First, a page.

A new study reveals that more teens are now using the more potent form of cannabis, which is marijuana concentrate. The research published recently also stated that said teens are likely to use and abuse different substances, too.
Marijuana concentrates are significantly more potent in that it contains really high amounts of tetrahydrocannabinol or THC, the component responsible for the psychoactive properties of marijuana. The concentrate may contain 40-80% (and higher in some cases) of THC in some of the products.
In contrast, the THC amount in a high-grade cannabis plant only averages about 20%.
The study published in August in the pages of the Pediatrics journal is the collated data from teens in the eighth, tenth and twelfth grade in the state, and amounted to almost 50,000 students in all. This study is based on the results gathered in the Arizona Youth Survey.
The research revealed that 33% of the participating students have tried cannabis once or more. Also, 24% owned up to having used marijuana concentrates at one time or another.
The concentrate is often called honey oil or budder due to its honey or butter-like appearance. It is also called by other names like dabs, hash oil, butane honey oil or BHO and 710.
The marijuana concentrate can be mixed to drinks or food, and even smoked using oil pipes or water. Other people like to use a vaporizer or an e-cigarette to inhale the vaporized form of the concentrate.
Among the participants, the 12th graders had a high number of users at 32.9%. Girls had a higher occurrence, and as well as students having parents who werenâ€™t able to finish their high school.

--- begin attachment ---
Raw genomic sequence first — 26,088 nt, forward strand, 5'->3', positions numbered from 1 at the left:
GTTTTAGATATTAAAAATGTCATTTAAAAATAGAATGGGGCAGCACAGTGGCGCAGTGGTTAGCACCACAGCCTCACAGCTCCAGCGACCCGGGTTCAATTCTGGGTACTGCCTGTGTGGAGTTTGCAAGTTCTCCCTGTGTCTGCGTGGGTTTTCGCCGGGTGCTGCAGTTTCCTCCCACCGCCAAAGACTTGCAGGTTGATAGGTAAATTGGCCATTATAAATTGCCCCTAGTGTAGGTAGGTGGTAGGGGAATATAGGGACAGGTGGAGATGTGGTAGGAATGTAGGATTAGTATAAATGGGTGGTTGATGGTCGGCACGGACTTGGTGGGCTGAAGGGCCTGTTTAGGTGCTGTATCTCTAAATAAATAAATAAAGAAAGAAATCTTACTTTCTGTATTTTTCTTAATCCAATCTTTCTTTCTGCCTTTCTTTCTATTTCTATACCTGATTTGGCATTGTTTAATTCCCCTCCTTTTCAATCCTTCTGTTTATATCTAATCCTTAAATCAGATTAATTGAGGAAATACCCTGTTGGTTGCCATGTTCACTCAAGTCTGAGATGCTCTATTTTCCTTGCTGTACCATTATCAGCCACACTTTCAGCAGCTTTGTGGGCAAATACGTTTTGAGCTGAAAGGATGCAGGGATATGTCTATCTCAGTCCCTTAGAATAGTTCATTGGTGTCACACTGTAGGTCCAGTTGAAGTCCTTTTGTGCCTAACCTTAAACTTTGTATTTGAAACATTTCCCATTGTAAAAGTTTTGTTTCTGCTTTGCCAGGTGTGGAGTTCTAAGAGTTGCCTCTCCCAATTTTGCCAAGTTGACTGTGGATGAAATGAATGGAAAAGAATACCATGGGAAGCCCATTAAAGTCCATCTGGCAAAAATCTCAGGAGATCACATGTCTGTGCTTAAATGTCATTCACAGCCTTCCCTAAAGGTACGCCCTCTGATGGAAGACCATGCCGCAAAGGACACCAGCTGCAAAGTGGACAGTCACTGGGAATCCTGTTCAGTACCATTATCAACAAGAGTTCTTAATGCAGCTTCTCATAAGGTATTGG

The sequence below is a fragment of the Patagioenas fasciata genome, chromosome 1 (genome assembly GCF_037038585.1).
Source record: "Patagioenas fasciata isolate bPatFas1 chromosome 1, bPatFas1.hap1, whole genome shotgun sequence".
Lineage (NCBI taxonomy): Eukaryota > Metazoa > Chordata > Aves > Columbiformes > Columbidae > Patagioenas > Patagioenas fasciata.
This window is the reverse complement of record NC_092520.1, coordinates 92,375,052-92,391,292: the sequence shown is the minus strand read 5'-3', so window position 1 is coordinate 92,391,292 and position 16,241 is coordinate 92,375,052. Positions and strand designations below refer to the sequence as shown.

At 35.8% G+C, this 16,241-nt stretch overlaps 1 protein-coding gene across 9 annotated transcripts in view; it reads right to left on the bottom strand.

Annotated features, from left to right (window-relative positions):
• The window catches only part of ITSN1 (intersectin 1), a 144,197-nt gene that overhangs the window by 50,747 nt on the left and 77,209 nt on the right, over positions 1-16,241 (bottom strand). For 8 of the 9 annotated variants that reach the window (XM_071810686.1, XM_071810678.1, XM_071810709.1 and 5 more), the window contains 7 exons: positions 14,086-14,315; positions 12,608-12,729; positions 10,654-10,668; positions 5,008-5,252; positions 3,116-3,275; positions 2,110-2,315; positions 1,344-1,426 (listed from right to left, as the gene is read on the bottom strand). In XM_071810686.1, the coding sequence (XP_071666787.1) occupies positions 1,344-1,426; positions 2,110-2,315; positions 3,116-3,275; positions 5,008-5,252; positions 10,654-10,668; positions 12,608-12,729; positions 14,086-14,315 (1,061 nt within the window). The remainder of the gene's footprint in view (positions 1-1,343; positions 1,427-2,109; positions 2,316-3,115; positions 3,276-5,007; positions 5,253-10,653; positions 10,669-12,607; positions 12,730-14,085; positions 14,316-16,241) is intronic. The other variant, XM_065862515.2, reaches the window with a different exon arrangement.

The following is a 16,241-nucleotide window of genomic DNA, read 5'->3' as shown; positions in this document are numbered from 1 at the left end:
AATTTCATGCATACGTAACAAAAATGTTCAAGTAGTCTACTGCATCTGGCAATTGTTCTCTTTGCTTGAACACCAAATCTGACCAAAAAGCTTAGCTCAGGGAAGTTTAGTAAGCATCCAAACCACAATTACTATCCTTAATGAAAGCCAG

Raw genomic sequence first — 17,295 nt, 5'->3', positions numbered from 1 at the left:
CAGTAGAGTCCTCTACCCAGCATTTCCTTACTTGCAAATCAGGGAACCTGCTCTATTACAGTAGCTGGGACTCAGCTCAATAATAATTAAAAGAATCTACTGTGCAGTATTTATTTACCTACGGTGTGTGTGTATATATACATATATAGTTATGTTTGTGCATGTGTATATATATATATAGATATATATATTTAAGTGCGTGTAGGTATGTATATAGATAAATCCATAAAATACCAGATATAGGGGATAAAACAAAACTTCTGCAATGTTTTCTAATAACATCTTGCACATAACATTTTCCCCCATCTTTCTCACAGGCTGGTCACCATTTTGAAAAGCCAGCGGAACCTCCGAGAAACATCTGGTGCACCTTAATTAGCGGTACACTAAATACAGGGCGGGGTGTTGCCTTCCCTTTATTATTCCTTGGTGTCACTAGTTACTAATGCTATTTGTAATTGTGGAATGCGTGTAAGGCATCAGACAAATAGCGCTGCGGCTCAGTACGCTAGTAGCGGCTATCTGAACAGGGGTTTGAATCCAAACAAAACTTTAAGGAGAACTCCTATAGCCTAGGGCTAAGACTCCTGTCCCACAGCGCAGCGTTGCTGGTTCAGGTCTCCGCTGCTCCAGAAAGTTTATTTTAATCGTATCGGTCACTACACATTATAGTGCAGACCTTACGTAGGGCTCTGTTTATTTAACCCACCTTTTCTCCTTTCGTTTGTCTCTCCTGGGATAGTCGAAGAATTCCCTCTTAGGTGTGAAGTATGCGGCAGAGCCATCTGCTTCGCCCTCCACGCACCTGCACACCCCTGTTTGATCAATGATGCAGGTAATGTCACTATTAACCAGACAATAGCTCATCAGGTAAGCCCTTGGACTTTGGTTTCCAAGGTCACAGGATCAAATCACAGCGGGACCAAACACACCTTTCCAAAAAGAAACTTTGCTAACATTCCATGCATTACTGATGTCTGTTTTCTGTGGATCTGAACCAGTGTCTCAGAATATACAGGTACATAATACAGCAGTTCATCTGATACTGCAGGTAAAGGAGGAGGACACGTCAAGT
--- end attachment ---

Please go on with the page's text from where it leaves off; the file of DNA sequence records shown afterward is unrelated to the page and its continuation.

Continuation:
The study also showed that students who use marijuana concentrates are more likely to get ahold of other substances, specifically e-cigarettes, as compared to users who consume other cannabis forms.
The researches further note how the number of students using this form of marijuana might be risking themselves of drug abuse since past studies show that adults exposed to high THC amounts are likely to suffer from cannabis use disorder, psychosis, and cognitive impairment.
UCI Center for the Study of Cannabis director at University of California Daniele Piomelli, Ph.D., PharmD, states that there is no clear reason why many teens use marijuana concentrates. Past trends from the 70s to the 90s only showed people using low THC-containing cannabis.
Plant cannabis use is a lot less potent than the concentrate, which means that using stronger marijuana concentrate can also produce greater psychological and physical differences in the user. However, the gravity of the effect will still depend on how much a person uses a substance, which in this case is marijuana.
Assistant professor at Colorado State University Mark Prince, Ph.D., stated that the research shows how frequent and heavy use of cannabis can definitely cause deleterious effects. However, he also adds that not having enough scientific information blurs the line between beneficial and dangerous cannabis use.
Piomelli stated that there is next to no information about the effects of dabbing or vaping products using marijuana concentrate. This leads experts to believe that the long-term effects of such preparation are still largely unknown.
Lab tests done by Prince and his team looked into cannabis potency and its effect on physical and mental effects but results have been mixed so far.
Field experts are convinced that more research needs to be conducted to determine all its effects, whether long or short term. There is still little to no knowledge about the chronic effect of the said substance.